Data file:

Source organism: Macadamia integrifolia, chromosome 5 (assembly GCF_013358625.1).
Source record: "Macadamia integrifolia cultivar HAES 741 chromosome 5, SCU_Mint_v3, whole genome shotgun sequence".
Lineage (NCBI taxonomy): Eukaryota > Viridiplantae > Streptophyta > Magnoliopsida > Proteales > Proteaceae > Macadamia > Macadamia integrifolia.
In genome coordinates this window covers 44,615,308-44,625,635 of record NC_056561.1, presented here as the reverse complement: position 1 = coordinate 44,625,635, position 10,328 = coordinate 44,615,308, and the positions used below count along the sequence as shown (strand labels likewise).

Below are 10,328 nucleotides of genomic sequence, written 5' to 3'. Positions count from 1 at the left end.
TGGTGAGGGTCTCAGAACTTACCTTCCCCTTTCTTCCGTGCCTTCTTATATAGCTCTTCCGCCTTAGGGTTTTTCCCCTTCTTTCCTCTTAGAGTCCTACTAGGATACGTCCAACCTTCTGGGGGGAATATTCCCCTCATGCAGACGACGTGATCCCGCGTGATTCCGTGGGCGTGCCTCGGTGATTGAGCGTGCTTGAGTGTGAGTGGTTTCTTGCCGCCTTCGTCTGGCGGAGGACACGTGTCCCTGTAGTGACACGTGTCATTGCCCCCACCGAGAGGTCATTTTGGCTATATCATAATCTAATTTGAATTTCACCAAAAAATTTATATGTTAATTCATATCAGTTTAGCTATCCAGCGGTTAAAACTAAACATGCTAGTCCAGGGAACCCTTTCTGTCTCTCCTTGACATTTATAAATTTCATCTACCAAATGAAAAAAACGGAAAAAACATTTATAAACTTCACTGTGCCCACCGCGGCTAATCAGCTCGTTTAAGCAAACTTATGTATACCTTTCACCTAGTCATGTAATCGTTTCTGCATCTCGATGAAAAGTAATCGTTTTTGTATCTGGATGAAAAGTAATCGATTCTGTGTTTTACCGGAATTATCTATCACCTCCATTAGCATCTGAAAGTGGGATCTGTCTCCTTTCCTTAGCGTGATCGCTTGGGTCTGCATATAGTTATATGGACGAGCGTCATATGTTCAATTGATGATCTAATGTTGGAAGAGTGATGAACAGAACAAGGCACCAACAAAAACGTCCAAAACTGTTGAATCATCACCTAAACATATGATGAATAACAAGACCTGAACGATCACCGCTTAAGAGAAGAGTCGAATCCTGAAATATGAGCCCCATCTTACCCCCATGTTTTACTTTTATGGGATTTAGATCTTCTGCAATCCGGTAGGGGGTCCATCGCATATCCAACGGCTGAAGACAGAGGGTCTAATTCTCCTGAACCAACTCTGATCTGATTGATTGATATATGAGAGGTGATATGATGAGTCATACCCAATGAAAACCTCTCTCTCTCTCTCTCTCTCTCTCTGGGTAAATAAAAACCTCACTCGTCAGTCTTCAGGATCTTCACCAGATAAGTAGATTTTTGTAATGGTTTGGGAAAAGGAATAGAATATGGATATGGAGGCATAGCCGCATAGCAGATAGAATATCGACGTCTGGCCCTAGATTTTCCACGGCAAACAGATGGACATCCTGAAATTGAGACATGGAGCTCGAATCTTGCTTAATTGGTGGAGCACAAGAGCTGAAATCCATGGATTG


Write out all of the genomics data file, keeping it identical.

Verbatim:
Source organism: Macadamia integrifolia, chromosome 5 (assembly GCF_013358625.1).
Source record: "Macadamia integrifolia cultivar HAES 741 chromosome 5, SCU_Mint_v3, whole genome shotgun sequence".
Lineage (NCBI taxonomy): Eukaryota > Viridiplantae > Streptophyta > Magnoliopsida > Proteales > Proteaceae > Macadamia > Macadamia integrifolia.
In genome coordinates this window covers 44,615,308-44,625,635 of record NC_056561.1, presented here as the reverse complement: position 1 = coordinate 44,625,635, position 10,328 = coordinate 44,615,308, and the positions used below count along the sequence as shown (strand labels likewise).

Below are 10,328 nucleotides of genomic sequence, written 5' to 3'. Positions count from 1 at the left end.
TGGTGAGGGTCTCAGAACTTACCTTCCCCTTTCTTCCGTGCCTTCTTATATAGCTCTTCCGCCTTAGGGTTTTTCCCCTTCTTTCCTCTTAGAGTCCTACTAGGATACGTCCAACCTTCTGGGGGGAATATTCCCCTCATGCAGACGACGTGATCCCGCGTGATTCCGTGGGCGTGCCTCGGTGATTGAGCGTGCTTGAGTGTGAGTGGTTTCTTGCCGCCTTCGTCTGGCGGAGGACACGTGTCCCTGTAGTGACACGTGTCATTGCCCCCACCGAGAGGTCATTTTGGCTATATCATAATCTAATTTGAATTTCACCAAAAAATTTATATGTTAATTCATATCAGTTTAGCTATCCAGCGGTTAAAACTAAACATGCTAGTCCAGGGAACCCTTTCTGTCTCTCCTTGACATTTATAAATTTCATCTACCAAATGAAAAAAACGGAAAAAACATTTATAAACTTCACTGTGCCCACCGCGGCTAATCAGCTCGTTTAAGCAAACTTATGTATACCTTTCACCTAGTCATGTAATCGTTTCTGCATCTCGATGAAAAGTAATCGTTTTTGTATCTGGATGAAAAGTAATCGATTCTGTGTTTTACCGGAATTATCTATCACCTCCATTAGCATCTGAAAGTGGGATCTGTCTCCTTTCCTTAGCGTGATCGCTTGGGTCTGCATATAGTTATATGGACGAGCGTCATATGTTCAATTGATGATCTAATGTTGGAAGAGTGATGAACAGAACAAGGCACCAACAAAAACGTCCAAAACTGTTGAATCATCACCTAAACATATGATGAATAACAAGACCTGAACGATCACCGCTTAAGAGAAGAGTCGAATCCTGAAATATGAGCCCCATCTTACCCCCATGTTTTACTTTTATGGGATTTAGATCTTCTGCAATCCGGTAGGGGGTCCATCGCATATCCAACGGCTGAAGACAGAGGGTCTAATTCTCCTGAACCAACTCTGATCTGATTGATTGATATATGAGAGGTGATATGATGAGTCATACCCAATGAAAACCTCTCTCTCTCTCTCTCTCTCTCTCTGGGTAAATAAAAACCTCACTCGTCAGTCTTCAGGATCTTCACCAGATAAGTAGATTTTTGTAATGGTTTGGGAAAAGGAATAGAATATGGATATGGAGGCATAGCCGCATAGCAGATAGAATATCGACGTCTGGCCCTAGATTTTCCACGGCAAACAGATGGACATCCTGAAATTGAGACATGGAGCTCGAATCTTGCTTAATTGGTGGAGCACAAGAGCTGAAATCCATGGATTG